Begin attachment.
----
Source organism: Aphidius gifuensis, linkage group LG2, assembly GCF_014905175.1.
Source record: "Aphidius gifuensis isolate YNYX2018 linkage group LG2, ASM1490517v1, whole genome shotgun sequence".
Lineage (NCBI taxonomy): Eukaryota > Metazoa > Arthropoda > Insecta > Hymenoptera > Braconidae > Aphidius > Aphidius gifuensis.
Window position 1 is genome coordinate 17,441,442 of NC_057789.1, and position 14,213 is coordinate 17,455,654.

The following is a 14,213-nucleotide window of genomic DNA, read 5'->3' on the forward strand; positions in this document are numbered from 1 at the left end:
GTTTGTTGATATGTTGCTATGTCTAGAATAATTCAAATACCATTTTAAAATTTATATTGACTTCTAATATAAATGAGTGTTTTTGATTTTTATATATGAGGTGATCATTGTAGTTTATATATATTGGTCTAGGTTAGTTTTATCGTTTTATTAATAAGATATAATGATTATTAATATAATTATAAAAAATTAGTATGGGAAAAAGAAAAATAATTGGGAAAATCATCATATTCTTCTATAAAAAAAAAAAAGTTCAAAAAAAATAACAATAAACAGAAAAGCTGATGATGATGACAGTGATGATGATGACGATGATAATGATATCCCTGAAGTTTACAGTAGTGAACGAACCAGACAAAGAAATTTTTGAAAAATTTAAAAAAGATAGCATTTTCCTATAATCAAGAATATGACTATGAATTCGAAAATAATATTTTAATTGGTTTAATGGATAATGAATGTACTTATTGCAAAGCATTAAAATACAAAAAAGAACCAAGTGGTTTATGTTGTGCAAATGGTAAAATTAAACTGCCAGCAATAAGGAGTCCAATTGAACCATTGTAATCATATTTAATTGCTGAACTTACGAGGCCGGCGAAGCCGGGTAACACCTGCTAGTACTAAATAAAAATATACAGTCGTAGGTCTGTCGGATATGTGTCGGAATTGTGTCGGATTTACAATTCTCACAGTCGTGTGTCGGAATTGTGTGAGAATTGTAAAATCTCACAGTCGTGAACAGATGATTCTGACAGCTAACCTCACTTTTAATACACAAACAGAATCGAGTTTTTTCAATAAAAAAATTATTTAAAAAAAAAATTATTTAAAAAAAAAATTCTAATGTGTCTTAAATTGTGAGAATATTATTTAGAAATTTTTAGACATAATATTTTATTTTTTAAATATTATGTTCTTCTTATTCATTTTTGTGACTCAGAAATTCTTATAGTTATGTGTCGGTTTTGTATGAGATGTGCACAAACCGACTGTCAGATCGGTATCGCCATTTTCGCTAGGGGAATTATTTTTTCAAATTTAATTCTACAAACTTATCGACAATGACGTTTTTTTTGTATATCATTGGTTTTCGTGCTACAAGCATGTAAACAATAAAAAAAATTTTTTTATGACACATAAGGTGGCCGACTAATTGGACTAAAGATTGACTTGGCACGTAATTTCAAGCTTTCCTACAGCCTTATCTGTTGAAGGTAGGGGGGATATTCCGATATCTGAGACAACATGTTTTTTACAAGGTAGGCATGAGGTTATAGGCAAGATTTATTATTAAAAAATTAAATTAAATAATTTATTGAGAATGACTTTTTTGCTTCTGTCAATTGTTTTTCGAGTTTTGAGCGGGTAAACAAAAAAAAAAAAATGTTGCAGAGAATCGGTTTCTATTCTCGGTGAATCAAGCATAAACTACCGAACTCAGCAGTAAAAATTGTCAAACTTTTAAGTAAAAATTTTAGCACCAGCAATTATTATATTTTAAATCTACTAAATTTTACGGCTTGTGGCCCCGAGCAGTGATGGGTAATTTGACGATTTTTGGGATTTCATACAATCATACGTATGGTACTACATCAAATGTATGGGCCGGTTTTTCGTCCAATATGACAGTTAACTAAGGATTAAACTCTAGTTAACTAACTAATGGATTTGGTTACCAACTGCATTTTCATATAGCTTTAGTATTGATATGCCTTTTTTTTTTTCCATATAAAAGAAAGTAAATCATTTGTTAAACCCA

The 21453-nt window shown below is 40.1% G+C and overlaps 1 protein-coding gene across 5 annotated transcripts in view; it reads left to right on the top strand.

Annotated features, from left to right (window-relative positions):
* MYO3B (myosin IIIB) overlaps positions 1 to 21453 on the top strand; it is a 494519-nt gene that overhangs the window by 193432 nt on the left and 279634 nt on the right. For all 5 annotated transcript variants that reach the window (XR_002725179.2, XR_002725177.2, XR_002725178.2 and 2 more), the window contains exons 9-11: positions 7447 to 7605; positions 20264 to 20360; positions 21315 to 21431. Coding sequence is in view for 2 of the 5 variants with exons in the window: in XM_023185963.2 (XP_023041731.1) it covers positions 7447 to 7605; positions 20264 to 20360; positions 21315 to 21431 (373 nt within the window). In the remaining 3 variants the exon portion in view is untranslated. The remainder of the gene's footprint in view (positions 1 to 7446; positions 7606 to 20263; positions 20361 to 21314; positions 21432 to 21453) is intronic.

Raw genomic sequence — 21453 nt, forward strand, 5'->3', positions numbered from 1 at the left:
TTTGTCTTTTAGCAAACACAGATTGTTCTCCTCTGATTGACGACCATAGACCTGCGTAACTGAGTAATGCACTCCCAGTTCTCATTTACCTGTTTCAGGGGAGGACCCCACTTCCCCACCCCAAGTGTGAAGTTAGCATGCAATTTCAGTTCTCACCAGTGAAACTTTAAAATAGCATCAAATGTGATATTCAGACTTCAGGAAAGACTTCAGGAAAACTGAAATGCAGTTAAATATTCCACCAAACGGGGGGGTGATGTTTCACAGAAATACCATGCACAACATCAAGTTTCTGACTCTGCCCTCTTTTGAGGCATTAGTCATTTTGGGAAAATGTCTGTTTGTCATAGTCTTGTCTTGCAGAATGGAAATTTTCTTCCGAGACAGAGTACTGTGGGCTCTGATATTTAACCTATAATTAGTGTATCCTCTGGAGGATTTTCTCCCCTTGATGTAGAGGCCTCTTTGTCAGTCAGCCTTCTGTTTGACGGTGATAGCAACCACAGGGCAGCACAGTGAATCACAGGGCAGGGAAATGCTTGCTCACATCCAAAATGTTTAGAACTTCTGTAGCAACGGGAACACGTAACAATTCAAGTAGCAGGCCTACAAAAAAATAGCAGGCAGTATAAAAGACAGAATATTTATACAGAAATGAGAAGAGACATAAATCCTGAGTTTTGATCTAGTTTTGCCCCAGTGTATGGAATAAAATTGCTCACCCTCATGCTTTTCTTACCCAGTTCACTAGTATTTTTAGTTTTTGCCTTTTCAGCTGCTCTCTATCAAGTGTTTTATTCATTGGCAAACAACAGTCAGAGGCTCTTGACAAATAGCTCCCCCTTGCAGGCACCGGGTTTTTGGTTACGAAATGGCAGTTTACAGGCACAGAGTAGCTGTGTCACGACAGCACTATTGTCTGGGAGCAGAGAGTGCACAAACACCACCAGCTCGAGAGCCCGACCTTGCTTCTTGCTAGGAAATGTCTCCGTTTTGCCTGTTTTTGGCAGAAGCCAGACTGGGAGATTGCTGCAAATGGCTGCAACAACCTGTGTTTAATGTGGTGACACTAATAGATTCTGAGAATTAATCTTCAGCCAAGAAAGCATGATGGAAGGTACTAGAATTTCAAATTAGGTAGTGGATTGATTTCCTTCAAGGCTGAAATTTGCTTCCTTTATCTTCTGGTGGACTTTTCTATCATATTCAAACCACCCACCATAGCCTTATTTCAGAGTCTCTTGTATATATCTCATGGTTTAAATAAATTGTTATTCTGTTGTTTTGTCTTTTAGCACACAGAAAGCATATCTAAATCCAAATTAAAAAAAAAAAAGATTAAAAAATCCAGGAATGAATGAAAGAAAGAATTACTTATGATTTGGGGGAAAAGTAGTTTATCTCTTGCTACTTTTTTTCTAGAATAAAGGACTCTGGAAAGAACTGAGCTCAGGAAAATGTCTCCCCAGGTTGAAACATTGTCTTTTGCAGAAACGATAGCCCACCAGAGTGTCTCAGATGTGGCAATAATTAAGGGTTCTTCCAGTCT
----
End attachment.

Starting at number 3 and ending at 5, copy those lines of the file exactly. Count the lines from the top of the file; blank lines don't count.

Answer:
Lineage (NCBI taxonomy): Eukaryota > Metazoa > Arthropoda > Insecta > Hymenoptera > Braconidae > Aphidius > Aphidius gifuensis.
Window position 1 is genome coordinate 17,441,442 of NC_057789.1, and position 14,213 is coordinate 17,455,654.

The following is a 14,213-nucleotide window of genomic DNA, read 5'->3' on the forward strand; positions in this document are numbered from 1 at the left end: